These examples further highlight Webster’s consistent strategy of orienting all theological questions around the doctrine of God. We can talk about the clarity of scripture, for instance, only by first understanding the radiant clarity of God’s own self-communicating presence (chapter 2); we can talk about the church only by first understanding the prevenient act and being of the God of the gospel (chapter 7); we can talk about human action only by first understanding the perfect act with which God turns towards his creatures in grace (chapter 8); we can talk about an “ethics of freedom” only by first developing a “dogmatics of freedom” in which God’s own freedom-for-us is articulated (chapter 9).
This profound and rigorous concentration on God’s perfection, God’s prevenience, God’s actuality underlies all Webster’s dogmatic work. And it is precisely this concentration that grounds Webster’s methodological approach to dogmatics as a positive ecclesial science. Theology does not seek to generate knowledge of God; rather, it arises from that knowledge of God which is already present in the church (p. 142). The task of theology, then, is not merely to criticise or reinvent Christian belief (p. 83), but to repeat God’s name, to utter that which has already been uttered (p. 114). Theology therefore has a fundamentally descriptive rather than analytic task (p. 93).
Further, the distinctiveness of theology as an academic discipline lies not in the fact that it talks about God, but in the fact that it invokes God “as agent in the intellectual practice of theology” (p. 25). This positive science therefore requires a “conversion” and “reordering” of reason (p. 112), a grasping of reason by the gracious perfection of God. Methodologically, too, theology thus remains committed to the prevenient actuality of the God of the gospel.
The remarkable essays in this collection show clearly that John Webster is emerging not only as the finest theological thinker working in Britain today, but also as one of the most promising dogmatic theologians anywhere in the world.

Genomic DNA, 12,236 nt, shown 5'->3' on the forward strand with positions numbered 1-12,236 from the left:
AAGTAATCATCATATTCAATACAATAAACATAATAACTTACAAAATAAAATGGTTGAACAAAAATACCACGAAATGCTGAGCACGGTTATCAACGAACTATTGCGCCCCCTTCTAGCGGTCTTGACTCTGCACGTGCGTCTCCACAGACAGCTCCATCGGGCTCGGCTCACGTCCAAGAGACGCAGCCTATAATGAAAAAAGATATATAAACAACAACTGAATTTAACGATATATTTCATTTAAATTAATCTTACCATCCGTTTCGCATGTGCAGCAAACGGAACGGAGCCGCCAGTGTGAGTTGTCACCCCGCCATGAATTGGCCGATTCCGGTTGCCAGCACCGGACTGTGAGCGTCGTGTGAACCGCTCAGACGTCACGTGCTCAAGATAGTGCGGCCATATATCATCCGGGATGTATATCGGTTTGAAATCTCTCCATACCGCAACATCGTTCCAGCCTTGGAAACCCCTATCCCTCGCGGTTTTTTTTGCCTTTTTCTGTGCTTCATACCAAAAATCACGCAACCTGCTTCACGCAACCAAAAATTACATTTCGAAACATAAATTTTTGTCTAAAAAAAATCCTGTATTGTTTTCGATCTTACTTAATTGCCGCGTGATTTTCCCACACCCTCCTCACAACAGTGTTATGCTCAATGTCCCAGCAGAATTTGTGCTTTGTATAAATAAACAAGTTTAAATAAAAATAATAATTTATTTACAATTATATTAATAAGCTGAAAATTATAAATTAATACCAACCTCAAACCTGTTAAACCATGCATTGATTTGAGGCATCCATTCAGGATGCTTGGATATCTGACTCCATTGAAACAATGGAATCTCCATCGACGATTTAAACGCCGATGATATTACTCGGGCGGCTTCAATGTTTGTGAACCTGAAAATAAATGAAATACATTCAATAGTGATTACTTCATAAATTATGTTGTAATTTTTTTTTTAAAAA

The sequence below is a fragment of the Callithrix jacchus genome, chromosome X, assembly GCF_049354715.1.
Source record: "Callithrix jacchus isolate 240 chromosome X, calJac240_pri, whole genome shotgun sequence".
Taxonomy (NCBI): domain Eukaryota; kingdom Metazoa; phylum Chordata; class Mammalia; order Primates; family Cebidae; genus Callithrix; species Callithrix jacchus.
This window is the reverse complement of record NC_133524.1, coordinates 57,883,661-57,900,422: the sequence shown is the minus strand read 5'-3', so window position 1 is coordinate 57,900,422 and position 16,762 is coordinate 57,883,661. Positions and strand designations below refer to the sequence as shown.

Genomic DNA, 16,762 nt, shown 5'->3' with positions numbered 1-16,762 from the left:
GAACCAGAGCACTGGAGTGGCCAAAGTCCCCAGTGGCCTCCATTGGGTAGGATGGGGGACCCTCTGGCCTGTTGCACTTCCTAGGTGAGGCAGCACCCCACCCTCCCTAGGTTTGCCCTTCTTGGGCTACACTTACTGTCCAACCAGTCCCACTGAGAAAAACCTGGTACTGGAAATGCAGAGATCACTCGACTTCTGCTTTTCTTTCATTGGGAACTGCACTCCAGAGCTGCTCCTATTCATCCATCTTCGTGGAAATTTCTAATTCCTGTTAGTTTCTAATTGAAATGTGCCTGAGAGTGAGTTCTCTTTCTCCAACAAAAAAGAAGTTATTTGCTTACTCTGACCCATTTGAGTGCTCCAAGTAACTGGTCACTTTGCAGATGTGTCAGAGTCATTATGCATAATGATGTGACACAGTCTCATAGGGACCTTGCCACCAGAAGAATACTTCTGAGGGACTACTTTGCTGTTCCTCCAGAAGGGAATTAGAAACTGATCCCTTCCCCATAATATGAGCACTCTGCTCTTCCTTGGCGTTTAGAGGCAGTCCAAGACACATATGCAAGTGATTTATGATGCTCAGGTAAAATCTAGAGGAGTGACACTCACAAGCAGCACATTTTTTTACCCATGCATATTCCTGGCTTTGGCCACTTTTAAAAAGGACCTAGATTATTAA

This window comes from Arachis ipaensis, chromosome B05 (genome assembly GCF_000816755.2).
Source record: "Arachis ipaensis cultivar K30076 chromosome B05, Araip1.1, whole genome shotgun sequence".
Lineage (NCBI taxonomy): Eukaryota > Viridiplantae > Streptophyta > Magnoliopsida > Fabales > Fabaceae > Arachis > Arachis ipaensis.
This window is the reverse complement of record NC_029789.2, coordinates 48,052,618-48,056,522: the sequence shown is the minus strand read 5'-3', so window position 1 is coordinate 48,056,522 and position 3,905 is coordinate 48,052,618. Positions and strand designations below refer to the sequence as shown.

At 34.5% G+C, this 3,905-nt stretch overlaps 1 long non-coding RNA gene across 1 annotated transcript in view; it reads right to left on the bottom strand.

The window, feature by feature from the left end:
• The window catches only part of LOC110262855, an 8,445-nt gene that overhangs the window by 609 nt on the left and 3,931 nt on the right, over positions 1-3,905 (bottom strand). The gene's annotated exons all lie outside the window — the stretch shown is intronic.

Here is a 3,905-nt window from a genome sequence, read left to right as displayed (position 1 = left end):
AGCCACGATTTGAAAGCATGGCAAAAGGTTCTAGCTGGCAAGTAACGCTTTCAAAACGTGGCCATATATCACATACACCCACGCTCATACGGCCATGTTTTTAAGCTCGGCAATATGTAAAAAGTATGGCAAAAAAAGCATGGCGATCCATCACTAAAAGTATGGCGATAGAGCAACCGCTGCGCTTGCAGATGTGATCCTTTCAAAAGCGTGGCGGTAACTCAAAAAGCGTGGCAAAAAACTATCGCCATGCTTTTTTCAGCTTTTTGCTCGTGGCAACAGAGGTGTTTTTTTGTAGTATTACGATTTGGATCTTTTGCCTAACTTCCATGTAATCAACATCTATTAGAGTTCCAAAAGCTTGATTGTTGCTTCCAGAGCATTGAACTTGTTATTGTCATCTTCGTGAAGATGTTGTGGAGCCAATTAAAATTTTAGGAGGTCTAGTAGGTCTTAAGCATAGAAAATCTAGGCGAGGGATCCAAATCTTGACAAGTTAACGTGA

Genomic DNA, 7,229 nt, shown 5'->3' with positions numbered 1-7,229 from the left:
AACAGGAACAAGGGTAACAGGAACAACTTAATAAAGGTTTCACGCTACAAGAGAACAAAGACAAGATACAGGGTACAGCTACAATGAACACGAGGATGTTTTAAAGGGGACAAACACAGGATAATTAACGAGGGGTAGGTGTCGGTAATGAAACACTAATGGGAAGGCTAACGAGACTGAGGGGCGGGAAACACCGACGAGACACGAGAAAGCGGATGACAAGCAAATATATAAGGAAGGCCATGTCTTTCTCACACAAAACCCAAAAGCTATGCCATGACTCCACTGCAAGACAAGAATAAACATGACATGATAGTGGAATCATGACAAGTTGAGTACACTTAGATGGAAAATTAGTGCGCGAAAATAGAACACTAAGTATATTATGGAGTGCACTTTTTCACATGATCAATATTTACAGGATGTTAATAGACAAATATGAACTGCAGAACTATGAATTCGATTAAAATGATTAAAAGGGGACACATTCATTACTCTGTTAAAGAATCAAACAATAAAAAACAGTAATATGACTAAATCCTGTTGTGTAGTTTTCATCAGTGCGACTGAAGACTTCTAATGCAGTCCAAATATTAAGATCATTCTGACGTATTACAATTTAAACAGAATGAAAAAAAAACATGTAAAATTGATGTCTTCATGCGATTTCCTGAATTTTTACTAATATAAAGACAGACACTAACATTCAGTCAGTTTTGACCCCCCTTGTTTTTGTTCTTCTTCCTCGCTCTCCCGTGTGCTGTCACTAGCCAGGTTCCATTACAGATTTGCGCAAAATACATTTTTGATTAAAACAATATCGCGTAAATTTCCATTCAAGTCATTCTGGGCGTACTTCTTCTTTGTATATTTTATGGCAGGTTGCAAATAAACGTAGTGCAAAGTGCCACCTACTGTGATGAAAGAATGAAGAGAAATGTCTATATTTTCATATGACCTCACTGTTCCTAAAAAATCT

Speaking of duels, I’ve been really looking forward to hearing about the recent exchange between George Hunsinger and David Bentley Hart. Brian, David and Joshua have now posted excellent summaries of the session, and it sounds as though it was an interesting discussion. From the reports so far, though, I can’t help feeling that perhaps the criticisms of Hart didn’t quite get to the bottom of things: certainly Hart isn’t interested in replacing the mediation of Christ with “being”!
Instead of attempting the complicated task of directly comparing Hart’s analogia entis with Barth’s theology, perhaps it would be more illuminating to compare Hart’s conception with the formulations of the Catholic theologians Erich Przywara and Hans Urs von Balthasar – and then, via Balthasar, it might be possible to see how Hart relates to Barth’s famous anathema.
In any case, it’s good to see Hart’s work receiving the close attention it deserves.
Tuesday, 21 November 2006
The Synod of Dort (1618-19) is well known for its confessional formulation of Calvinist soteriology against the theology of the Dutch Arminians. At the Synod, there was extensive debate within the Calvinist party over the question whether predestination is an “infralapsarian” or a “supralapsarian” decree (i.e. whether or not the decree of election logically precedes the decree to permit the fall).
This debate became so heated that on two occasions Francis Gomarus (a high Calvinist) challenged Matthias Martinius (a moderate Calvinist) to a duel.
I suppose that’s a fairly definite way of settling a theological debate – in any case, this sort of thing would certainly add a bit of liveliness to some of our religious studies conferences...
“But the systematic theologian must not shy away from interdisciplinary controversy…. Controversy is far better than unrelated coexistence, because in controversy we are still concerned for the truth, which is only one.”
—Wolfhart Pannenberg, An Introduction to Systematic Theology (Grand Rapids: Eerdmans, 1991), p. 19.
Monday, 20 November 2006
Over at Nothing New Under the Sun, Andrew Errington has started a new series in response to Kim’s various posts here on Shalomism (i.e. pacifism). Andrew agrees with Kim that the question of pacifism should be settled christologically – but his counter-question is: “Does the pacifist position inevitably end up with a Jesus who dies but is not then exalted?”
It will certainly be interesting to see how this series unfolds!
Sunday, 19 November 2006
Preparing a good sermon is rather like preparing a marinara sauce. The real secret lies not so much in knowing what should be included as in knowing what should be left out.
“At that time, the rest of Europe was reduced to a heap of ruins; one day they declared invalid all baptisms imparted by certain priests in Gaul because they baptized ‘in nomine patris et filiae’ – and not because they practiced a new heresy and considered Jesus a woman, but because they no longer knew any Latin.”